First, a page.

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A Turkish warship docked at the port of Mogadishu today,The arrival is part of the recent defense cooperation agreement

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The Turkish warship in kinalia docked today at the port of Somalia’s capital, Mogadishu, as part of a recent defense cooperation agreement signed between Ankara and Mogadishu.

The ship, an Ada-class corvette, is equipped with search and navigation radar, 76 mm cannon and 8 harpoon missiles. This is what the “Somali Guardian” news site reports, according to which Somali government officials are expected to meet members of the Turkish Navy once the warship docks at the port of Mogadishu, marking the first step towards the implementation of the agreement signed last February.

In view of the docking of the Turkish ship, the Mogadishu port stopped operations while the president Hassan Sheikh Mohamud is expected at the ship’s welcome ceremony in Somali waters.

Under the agreement, signed by their respective defense ministers and ratified in February by the Somali parliament, Turkey will provide training and equipment to the Somali Navy, allowing Somalia to protect its marine resources and territorial waters from threats such as terrorism, piracy and “foreign interference”.

The agreement will also boost economic development and trade relations between the two countries, as Turkey will help Somalia tap its vast fishing, tourism and energy potential

The defense cooperation agreement between Mogadishu and Ankara came just weeks after Somaliland signed a controversial memorandum of understanding with Ethiopia to grant 20 kilometers of land along Somaliland’s Gulf of Aden coast for a period of at least 50 years and the construction of a military base in the port of Berbera, in exchange for the concession to Hargheisa of a share in the Ethiopian national airline Ethiopian Airlines and the recognition by Ethiopia of the independence of Somaliland .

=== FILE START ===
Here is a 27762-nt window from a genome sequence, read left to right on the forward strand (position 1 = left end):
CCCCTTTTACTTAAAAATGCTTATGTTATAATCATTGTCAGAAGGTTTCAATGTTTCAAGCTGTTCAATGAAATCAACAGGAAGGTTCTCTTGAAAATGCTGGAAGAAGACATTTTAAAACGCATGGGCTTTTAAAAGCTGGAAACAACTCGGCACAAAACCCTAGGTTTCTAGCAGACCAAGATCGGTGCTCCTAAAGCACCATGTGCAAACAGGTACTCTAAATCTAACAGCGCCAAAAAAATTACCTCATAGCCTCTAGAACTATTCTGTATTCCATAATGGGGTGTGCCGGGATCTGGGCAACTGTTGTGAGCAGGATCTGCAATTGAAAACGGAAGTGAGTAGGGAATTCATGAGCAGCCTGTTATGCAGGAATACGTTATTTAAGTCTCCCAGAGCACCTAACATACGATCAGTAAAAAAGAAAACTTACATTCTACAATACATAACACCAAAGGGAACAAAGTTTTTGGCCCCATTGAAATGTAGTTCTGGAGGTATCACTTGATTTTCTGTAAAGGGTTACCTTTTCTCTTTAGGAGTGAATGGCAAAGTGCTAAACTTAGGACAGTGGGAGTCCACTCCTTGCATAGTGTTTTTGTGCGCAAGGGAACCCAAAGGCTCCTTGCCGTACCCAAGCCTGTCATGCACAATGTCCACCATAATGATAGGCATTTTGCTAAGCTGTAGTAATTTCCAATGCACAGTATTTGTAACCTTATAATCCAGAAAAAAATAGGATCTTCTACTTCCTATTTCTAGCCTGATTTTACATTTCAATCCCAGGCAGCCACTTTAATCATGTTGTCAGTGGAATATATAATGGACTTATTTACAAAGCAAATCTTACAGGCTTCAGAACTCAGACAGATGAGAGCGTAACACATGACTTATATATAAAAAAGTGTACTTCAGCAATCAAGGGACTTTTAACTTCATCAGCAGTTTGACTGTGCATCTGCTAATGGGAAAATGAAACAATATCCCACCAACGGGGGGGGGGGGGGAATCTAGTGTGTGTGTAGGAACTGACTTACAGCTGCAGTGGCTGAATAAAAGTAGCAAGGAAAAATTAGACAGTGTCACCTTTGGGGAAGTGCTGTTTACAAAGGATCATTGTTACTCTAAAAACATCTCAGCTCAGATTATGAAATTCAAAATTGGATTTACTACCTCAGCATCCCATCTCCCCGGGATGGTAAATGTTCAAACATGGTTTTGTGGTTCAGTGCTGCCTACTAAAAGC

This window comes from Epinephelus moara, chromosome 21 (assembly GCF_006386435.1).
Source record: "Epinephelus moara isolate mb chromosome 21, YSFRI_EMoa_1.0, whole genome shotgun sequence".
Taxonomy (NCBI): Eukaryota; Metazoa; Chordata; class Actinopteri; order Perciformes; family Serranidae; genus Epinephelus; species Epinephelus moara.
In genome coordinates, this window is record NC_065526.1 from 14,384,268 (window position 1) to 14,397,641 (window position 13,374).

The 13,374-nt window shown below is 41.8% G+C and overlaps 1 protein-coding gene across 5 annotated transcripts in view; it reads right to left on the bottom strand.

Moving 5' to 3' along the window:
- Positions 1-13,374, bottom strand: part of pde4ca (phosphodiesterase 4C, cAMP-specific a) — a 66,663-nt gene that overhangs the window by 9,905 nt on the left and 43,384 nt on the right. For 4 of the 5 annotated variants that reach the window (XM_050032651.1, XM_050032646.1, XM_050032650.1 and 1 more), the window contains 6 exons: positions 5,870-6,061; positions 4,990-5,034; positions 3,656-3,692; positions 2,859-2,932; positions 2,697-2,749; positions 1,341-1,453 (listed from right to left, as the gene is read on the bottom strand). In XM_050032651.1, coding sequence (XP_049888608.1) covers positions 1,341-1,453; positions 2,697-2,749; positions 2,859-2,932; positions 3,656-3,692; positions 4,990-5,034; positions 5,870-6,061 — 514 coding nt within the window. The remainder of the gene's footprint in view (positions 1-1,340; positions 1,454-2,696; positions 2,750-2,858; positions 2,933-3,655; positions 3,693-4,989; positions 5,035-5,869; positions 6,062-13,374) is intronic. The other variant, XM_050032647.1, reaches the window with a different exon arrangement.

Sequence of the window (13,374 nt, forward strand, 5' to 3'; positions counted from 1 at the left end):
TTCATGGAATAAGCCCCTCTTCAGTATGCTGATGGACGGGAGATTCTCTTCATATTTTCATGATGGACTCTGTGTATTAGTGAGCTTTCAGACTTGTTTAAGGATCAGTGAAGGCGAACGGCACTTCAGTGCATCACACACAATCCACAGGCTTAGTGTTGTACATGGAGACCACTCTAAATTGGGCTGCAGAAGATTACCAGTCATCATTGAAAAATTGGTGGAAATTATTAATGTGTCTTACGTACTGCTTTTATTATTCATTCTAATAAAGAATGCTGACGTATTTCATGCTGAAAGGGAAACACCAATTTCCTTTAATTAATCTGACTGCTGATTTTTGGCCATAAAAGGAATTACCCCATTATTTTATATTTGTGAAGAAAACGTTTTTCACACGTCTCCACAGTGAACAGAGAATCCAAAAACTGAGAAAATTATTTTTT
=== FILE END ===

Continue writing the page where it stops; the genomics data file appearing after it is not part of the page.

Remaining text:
The document triggered a bitter diplomatic crisis, which culminated in recent weeks with the recall of the Somali ambassador in Addis Ababa and the order to close the Ethiopian representations in Garoe (Puntland) and Hargheisa (Somaliland).

The memorandum would allow Addis Ababa to obtain the coveted strategic outlet to the Red Sea, an objective precluded to Addis Ababa since 1993 – the year of Eritrea’s independence – and would represent a significant turning point for Ethiopian commercial exchange, offering Addis Ababa a valuable alternative route for the import and export of goods, decreasing its dependence on other ports – in particular that of Djibouti, on which it has so far depended for over 85 percent of its imports and exports – and strengthening in its regional strategic influence significantly. In an attempt to consolidate relations with friendly countries, at the end of February Somalia signed agreements with both Turkey and Djibouti, moves that seem to respond to the desire to tighten Somaliland and its Ethiopian ally.

For Ankara, on the other hand, the agreements with Somalia and Djibouti are crucial to secure a front row seat at the entrance to the Red Sea, where it is seeking new commercial opportunities after its exclusion from the India-Middle East-Europe Economic Corridor ( Imec), launched at the G20 summit in New Delhi last September.